In Europe coffee culture is commonly associated with the Italians. Actually, coffee was introduced to Western Europe by Vienna, capital of Austria. The Ottoman Empire had been besieging Vienna on and off for centuries. The Ottomans were eventually defeated once and for all by the Polish King John III Sobieski at the Battle of Vienna in 1683. That victory probably saved the rest of Europe from centuries of Ottoman dominance – in any event, Grand Vizier Kara Mustapha was forced to leave in an unforeseen hurry, leaving behind tents filled with Persian rugs and silverware and gold and … mounds of strange brown beans.
It didn't take the canny Viennese long to realize that the coffee bean was the most valuable prize of all.
Georg Kolschitzky opened the first Viennese Coffee House in 1685. Kolschitzky was a Pole who, as spy and double agent, had been playing the Viennese and the Turks against each other for many years, and along the way had learned the true art of coffee making . The good burgers of Vienna took quickly to coffee drinking and Kolschitzky became an extremely wealthy man.
In this day and age the coffee house is synonymous with Viennese 'Gemuetlichkeit' – a word which is almost impossible to translate, which could be described as a comfortable, relaxed, easy-going enjoyment of life. In 1900 the Viennese coffee house was much more important – it was a home from home, a place where chess was played, business transacted, critics and friends could meet to mull over the latest scandal concerning Gustav Mahler, the controversial new Music Director of the Vienna Court Opera. People would settle into their favorite seat and savor their coffee and read newspapers mounted on wooden frames.
For the outsider, too, it was no simple thing to know which coffee to order. The Viennese were far too fastidious to make do with simple black coffee or white coffee.
To begin with you had to decide between a cup or a glass – true connoisseurs would always insist on a glass.
Whipped cream, or, to give it its Viennese name, Schlagobers, was served as a matter of course with your coffee unless you specifically ordered without, or would rather go for coffee with skin (referring to the thick skin of the unskimmed and unpasteurized milk of the day). But you couldn't order simply 'coffee with skin' – you had to specify the exact shade or color: 'black with skin' or 'dark with skin' or 'whiter with skin'.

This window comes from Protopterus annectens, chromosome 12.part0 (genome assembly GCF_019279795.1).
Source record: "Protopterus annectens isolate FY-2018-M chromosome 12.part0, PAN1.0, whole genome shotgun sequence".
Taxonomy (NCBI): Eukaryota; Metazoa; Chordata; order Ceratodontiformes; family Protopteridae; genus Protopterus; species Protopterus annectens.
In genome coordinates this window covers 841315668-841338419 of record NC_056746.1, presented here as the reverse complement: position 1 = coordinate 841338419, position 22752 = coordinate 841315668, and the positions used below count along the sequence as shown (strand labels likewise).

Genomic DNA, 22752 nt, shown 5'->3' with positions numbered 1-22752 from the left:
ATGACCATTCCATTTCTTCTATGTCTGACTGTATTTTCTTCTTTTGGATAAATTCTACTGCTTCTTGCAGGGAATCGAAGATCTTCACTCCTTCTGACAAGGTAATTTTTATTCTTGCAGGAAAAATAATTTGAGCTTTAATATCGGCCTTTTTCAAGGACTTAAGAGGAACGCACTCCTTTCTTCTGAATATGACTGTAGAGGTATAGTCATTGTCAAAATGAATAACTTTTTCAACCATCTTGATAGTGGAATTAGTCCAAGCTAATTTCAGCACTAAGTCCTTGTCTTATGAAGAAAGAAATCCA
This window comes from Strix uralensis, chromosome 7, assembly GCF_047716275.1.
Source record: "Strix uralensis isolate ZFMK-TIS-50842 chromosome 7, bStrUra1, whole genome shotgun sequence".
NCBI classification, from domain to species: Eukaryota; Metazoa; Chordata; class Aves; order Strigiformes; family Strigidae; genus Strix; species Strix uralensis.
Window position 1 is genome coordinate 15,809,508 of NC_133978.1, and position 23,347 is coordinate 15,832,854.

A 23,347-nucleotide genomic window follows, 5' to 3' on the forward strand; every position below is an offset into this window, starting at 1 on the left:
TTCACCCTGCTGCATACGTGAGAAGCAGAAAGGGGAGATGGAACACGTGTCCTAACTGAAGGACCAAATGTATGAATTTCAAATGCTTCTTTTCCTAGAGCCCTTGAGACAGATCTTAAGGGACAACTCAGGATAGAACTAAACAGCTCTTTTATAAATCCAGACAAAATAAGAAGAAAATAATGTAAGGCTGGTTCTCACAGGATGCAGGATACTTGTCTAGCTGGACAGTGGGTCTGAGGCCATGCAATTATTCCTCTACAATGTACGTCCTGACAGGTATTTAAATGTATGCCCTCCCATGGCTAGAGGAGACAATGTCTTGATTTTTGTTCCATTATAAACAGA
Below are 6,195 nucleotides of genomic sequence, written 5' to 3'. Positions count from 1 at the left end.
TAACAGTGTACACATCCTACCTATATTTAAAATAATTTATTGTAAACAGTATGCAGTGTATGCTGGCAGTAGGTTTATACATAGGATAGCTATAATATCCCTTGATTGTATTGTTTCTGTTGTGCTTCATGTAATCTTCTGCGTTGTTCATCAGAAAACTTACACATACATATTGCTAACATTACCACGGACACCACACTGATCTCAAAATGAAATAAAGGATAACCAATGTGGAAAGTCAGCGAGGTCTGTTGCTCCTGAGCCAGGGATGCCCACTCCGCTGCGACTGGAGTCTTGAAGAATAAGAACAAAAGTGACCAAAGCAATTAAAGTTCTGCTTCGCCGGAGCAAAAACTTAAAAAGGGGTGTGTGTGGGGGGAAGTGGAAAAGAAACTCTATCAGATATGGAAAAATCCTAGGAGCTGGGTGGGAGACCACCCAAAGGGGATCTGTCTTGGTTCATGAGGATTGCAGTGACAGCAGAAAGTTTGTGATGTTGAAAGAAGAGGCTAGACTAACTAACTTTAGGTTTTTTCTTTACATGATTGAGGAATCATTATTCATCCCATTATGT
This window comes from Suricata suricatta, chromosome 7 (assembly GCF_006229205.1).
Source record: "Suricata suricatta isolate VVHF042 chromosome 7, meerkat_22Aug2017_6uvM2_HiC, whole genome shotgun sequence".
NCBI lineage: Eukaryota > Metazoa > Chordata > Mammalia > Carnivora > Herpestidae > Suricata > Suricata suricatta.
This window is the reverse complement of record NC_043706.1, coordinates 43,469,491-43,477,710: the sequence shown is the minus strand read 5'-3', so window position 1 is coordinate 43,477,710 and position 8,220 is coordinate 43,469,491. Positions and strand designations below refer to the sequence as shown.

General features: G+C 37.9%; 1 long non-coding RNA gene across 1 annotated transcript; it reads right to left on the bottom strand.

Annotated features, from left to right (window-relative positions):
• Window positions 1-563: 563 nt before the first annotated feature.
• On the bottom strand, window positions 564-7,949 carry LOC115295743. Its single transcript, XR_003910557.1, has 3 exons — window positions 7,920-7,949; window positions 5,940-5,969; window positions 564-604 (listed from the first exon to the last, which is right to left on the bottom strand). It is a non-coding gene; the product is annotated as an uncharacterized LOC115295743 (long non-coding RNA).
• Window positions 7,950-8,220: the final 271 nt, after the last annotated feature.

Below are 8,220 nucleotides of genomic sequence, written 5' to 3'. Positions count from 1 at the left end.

There were many shades and variants of white coffee, too – a 'cup of gold' referred to a coffee mixture with a golden color, a 'cup of brown' was similar to the Italian cappuccino. For black coffee topped with whipped cream you would order an 'Einspaenner' (a single horse drawn carriage – 'Fiaker' to the Viennese). If you were feeling really decadent a 'Zweispaenner' came with an extra dollop of cream.
Besides gourmet coffee, Vienna has some of the best natural tap water to be found anywhere – ice cold and delicious, delivered by aqueduct from the Alps sixty miles away – and coffee was invariably accompanied by a glass of water.
For many people life without the coffee house was unimaginable. It was possible to spend many hours there very cheaply – unlike today you weren't pressured to leave as soon as your coffee was finished. If the 'Ober' (waiter) wiped the table next to yours it was because it needed wiping, not as a signal for you to go. You could stay as long as you liked reading the newspapers, and from time to time the waiter would discretely replenish your glass of water. Peter Altenberg, the famous poet, had no postal address at all besides his coffee house.